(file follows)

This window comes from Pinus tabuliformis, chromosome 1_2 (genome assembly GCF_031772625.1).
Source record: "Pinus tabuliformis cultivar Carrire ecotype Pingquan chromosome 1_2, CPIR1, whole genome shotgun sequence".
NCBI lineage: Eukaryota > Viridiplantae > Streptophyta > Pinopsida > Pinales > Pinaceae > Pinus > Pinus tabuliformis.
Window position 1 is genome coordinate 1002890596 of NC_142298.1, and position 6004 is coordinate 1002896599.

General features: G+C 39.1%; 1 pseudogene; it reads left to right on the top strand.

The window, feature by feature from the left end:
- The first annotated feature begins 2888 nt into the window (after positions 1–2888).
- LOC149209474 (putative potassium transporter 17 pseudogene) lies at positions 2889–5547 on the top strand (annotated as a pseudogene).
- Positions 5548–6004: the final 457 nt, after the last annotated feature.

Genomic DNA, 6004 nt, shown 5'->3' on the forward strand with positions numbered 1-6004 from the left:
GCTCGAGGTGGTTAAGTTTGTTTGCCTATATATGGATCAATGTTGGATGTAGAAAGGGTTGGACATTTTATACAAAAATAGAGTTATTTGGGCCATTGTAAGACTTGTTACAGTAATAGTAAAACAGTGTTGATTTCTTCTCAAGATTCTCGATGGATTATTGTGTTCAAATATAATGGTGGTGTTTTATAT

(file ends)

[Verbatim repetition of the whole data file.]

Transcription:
This window comes from Pinus tabuliformis, chromosome 1_2 (genome assembly GCF_031772625.1).
Source record: "Pinus tabuliformis cultivar Carrire ecotype Pingquan chromosome 1_2, CPIR1, whole genome shotgun sequence".
NCBI lineage: Eukaryota > Viridiplantae > Streptophyta > Pinopsida > Pinales > Pinaceae > Pinus > Pinus tabuliformis.
Window position 1 is genome coordinate 1002890596 of NC_142298.1, and position 6004 is coordinate 1002896599.

General features: G+C 39.1%; 1 pseudogene; it reads left to right on the top strand.

The window, feature by feature from the left end:
- The first annotated feature begins 2888 nt into the window (after positions 1–2888).
- LOC149209474 (putative potassium transporter 17 pseudogene) lies at positions 2889–5547 on the top strand (annotated as a pseudogene).
- Positions 5548–6004: the final 457 nt, after the last annotated feature.

Genomic DNA, 6004 nt, shown 5'->3' on the forward strand with positions numbered 1-6004 from the left:
GCTCGAGGTGGTTAAGTTTGTTTGCCTATATATGGATCAATGTTGGATGTAGAAAGGGTTGGACATTTTATACAAAAATAGAGTTATTTGGGCCATTGTAAGACTTGTTACAGTAATAGTAAAACAGTGTTGATTTCTTCTCAAGATTCTCGATGGATTATTGTGTTCAAATATAATGGTGGTGTTTTATAT